There will be no dichotomy between the interests of manager and clinician, because the interests of the central CCG and of its member practices will be one and the same. What’s good for the practices will be good for the CCG, and vice versa.

We are all in this together. The needs of clinicians, managers and staff are equally important. As an informatician it will be my job to ensure that the communication of information occurs in whatever way, and to whatever degree, that each individual NHS worker needs.

So what am I planning in response to all this?

Our CCG is setting up a password-protected extranet which will hold all the practical and relevant information that its clinicians, managers, staff and practices need.

That means: up-to-date contact directories; news; details of clinical pathways; referral information; formularies; incentive schemes, and so on.

I want it to be so relevant, so comprehensive, so user-friendly and so up-to-date that the clinicians feel there are only four things they need to have on their desktop; their clinical system, Microsoft Office (or its equivalent), their email reader and the CCG’s website.

I want one of its important features to be the ‘Big Red Button’ or BRB, which people will be able to press to send immediate concerns to the central CCG, without first needing to find out which individual or department is technically responsible.

Do you suspect your local hospital is gaming its Choose and Book targets? Hit the BRB and tell the central CCG. Have you though of a way to save thousands of pounds a year in referral costs? Click the BRB.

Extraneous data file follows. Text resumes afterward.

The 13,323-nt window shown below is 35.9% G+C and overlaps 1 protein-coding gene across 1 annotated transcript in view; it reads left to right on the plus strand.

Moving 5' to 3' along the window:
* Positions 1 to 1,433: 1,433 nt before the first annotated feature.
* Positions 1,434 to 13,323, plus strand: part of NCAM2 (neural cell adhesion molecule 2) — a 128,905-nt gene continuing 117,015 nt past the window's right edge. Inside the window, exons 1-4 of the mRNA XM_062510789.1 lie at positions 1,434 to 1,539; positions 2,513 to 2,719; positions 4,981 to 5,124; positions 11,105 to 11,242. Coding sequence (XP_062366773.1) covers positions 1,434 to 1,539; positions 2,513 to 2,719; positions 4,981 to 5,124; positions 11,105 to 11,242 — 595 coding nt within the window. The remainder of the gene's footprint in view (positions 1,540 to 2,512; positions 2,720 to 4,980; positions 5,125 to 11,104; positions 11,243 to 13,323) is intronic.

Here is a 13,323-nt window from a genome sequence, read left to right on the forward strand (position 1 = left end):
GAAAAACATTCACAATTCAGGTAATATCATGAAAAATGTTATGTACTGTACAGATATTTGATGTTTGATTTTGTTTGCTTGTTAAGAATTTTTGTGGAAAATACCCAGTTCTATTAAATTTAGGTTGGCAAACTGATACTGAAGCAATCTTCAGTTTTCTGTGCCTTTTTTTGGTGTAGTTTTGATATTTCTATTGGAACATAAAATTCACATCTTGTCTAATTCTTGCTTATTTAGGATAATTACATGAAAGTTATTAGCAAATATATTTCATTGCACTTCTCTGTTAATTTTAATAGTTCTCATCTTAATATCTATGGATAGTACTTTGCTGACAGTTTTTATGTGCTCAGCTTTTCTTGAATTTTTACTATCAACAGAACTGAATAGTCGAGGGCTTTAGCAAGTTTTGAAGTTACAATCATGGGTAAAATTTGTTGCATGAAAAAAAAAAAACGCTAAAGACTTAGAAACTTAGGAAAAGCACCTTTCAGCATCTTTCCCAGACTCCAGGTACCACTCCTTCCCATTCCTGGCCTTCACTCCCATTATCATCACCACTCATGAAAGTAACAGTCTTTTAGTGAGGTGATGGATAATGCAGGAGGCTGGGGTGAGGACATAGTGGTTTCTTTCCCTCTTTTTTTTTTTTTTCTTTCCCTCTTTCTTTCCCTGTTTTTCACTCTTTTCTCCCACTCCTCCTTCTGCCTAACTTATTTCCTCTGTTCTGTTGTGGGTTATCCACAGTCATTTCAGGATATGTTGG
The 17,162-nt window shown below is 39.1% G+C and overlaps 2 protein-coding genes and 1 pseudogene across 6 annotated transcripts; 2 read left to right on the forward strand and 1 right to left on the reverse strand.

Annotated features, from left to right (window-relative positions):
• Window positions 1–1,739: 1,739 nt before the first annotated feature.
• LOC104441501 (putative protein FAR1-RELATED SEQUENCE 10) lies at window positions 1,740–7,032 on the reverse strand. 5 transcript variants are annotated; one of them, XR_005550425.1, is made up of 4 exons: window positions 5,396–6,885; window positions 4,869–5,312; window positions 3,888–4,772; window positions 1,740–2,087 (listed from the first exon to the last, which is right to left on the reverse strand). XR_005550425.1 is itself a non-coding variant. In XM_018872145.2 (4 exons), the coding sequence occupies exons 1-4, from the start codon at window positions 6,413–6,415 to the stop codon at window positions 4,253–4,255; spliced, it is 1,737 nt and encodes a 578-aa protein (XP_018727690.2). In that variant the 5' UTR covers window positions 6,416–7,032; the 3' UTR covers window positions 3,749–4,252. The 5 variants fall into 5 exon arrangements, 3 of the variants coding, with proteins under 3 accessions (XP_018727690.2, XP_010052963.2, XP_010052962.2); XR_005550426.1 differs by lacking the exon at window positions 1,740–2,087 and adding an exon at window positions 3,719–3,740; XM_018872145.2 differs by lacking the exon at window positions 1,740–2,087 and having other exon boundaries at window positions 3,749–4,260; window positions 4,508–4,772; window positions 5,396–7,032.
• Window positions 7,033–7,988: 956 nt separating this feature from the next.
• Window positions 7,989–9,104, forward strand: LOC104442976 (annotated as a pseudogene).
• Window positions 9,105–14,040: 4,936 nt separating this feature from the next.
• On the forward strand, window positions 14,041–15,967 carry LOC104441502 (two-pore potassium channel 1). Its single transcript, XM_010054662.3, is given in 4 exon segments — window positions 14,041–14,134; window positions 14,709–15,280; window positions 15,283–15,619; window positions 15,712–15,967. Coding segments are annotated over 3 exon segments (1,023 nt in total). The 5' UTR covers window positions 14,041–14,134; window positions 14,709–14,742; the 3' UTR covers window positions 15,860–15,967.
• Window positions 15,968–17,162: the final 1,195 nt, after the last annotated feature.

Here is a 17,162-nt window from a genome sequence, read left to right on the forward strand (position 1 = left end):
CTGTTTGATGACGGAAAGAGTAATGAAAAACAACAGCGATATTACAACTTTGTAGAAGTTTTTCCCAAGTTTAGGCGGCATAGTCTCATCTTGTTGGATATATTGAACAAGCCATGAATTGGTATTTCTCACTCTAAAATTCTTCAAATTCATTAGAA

At the receiving end of the BRB I plan to have a response team (which I’ve nicknamed ‘the Rottweiler group’).

This will consist of CCG staff charged with immediately acknowledging the email, then re-routing it appropriately and not letting go of the problem until it’s been properly addressed, with lessons learned and action taken.

Look, no jargon

As a result of all this, the central CCG will be disseminating relevant information. It will know what problems are troubling its member practices, and will start addressing them (and what is more, be seen to be addressing them).

It will also take every opportunity to acquire good ideas generated by practices, clinicians and central CCG staff. In turn, the practices will know they are being warmly listened to by the central CCG.

Everyone — clinicians, managers and staff alike — will have increased confidence in everyone else. Very importantly, the personal needs, ideas, concerns and stresses of everyone working within the entire CCG will be acknowledged.

Meanwhile, I notice that I’ve written my first column on CCG informatics without mentioning any details of hardware or software.

That’s because I’m convinced it’s the people who come first, and the systems second. Gain the hearts and minds of all NHS workers, listen to what they are actually saying, respond to it – and what you then develop for your own CCG will be welcomed with open arms, surely?

About the author: Dr John Lockley is clinical lead for informatics at Bedfordshire Clinical Commissioning Group and a part-time GP.